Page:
Many scientists presented facts about vaccines and vaccine safety at the recent Global Health Vaccine Safety summit hosted by the World Health Organization in Geneva, Switzerland.

An interesting point that caught my attention was made by Dr. Martin Howell Friede, Coordinator of Initiative For Vaccine Research at the World Health Organization. He brought up the topic of vaccine adjuvants like aluminum. In certain vaccines, without these adjuvants the vaccine simply doesn’t work. Dr. Friede mentioned that there are clinical studies that blame adjuvants for adverse events seen as a result of administering vaccines, and how people in general often blame adverse reactions to vaccines being the result of the vaccine adjuvant. He mentioned aluminum specifically.

He showed concern given the fact that “without adjuvants, we are not going to have the next generation of vaccines.” He also stated that,

When we add an adjuvant, it’s because it is essential. We do not add adjuvants to vaccines because we want to do so, but when we add them it adds to the complexity. And I give courses every year on ‘how do you develop vaccines’ and ‘how do you make vaccines’ and the first lesson is, while you are making your vaccine, if you can avoid using an adjuvant, please do so. Lesson two is, if you’re going to use an adjuvant, use one that has a history of safety, and lesson three is, if you’re not going to do that, think very carefully.

You can read more about that, and find links to the conference and it’s full coverage in this article I published about it a few weeks ago.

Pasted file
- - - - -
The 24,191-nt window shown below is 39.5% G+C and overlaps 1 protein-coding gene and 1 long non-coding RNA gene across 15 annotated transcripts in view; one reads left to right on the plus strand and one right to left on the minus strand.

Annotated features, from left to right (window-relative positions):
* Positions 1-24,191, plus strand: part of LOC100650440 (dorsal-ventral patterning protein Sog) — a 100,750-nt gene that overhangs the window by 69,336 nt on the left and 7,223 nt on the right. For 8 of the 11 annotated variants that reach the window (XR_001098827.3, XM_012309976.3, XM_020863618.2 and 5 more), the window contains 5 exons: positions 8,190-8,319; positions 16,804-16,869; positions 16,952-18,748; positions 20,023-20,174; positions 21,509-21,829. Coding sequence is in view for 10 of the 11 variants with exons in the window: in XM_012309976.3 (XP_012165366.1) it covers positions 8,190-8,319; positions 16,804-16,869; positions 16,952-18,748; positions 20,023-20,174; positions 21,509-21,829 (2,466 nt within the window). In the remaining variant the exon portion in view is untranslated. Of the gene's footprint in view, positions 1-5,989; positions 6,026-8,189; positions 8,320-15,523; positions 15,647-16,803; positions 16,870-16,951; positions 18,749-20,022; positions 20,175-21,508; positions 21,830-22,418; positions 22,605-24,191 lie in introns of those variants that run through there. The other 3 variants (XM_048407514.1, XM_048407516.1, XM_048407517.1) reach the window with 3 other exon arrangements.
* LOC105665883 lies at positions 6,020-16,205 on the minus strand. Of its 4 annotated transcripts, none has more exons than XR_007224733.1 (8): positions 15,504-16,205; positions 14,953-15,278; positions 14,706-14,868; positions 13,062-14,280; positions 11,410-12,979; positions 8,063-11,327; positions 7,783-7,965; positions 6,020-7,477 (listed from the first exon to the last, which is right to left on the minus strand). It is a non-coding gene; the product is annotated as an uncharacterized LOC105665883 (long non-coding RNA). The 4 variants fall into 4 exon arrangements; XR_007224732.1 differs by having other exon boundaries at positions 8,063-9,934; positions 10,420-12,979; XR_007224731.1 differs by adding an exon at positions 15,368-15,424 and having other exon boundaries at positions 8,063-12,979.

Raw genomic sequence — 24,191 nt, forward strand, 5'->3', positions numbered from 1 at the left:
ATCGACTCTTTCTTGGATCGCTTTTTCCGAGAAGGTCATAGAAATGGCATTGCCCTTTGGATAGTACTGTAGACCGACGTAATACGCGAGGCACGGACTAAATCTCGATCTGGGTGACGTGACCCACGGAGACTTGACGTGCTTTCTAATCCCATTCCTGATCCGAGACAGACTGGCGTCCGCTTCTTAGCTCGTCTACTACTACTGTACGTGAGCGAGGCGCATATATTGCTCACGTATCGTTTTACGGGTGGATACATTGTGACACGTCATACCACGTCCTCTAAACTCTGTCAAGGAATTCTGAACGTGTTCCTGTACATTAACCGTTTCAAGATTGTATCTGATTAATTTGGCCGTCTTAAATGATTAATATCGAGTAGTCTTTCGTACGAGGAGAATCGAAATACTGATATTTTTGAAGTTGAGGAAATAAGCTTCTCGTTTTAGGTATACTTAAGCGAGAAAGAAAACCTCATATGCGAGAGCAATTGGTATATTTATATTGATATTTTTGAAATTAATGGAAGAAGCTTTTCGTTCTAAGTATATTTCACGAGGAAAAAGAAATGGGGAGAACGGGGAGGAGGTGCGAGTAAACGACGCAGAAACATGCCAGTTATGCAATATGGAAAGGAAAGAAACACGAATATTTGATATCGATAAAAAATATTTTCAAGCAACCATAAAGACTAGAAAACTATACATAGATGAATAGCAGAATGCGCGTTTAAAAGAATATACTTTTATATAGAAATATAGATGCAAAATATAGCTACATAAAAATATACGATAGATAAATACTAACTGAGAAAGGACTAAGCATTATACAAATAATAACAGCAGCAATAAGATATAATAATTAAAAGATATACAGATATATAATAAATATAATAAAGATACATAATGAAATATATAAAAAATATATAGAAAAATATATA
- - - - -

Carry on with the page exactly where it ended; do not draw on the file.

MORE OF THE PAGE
In 2018, a paper published in The Journal of Inorganic Biochemistry found that almost 100 percent of the intramuscularly injected aluminum in mice as vaccine adjuvants was absorbed into the systemic circulation and traveled to different sites in the body such as the brain, the joints, and the spleen, where it accumulated and was retained  post-vaccination. The researchers also found massive damage to motor neurons and behaviour abnormalities after injection. This study complimented and earlier study published in  in 2015 that found the following:

Evidence that aluminum-coated particles phagocytozed in the injected muscle and its draining lymph nodes can disseminate within phagocytes throughout the body and slowly accumulate in the brain further suggests that alum safety should be evaluated in the long term.

When it comes to the HPV vaccine, there are multiple examples of injury. Here is one specific examples out of many you can read about more in depth.

The Takeaway

It’s no secret that vaccines are not completely safe for everyone, it’s clearly not a ‘one size fits all’ product, and that’s evident by the fact that nearly $4 billion has been paid out to families of vaccine injured children via the National Childhood Vaccine Injury Act (NCVIA). As astronomical as the monetary awards are, they’re even more alarming considering that only an estimated 1% of vaccine injuries are even reported to the Vaccine Adverse Events Reporting System (VAERS).

If the numbers from VAERS are correct – only 1% of vaccine injuries are reported and only 1/3 of the petitions are compensated – then up to 99% of vaccine injuries go unreported. Furthermore, vaccines are a liability-free product, that’s part of the NCVIA. There is no incentive to make a safe product.

Ask yourself, with all of this information out there, is it right to make vaccines mandatory? It’s no secret that vaccine hesitancy is on the rise, not because people are lacking education, but the complete opposite. It’s on the rise because more and more people are coming across information that does not resonate with them, and they are looking for answers.

The community at large should not use terms like ‘anti-vax’ or ‘pro-vax.’ Neither should the word ‘conspiracy’ be tossed around. This simply separates people when, at the end of the day, we all want the same thing and that’s healthy children. Accordingly. the concerns of vaccine safety advocates should be addressed, acknowledged, and not ignored.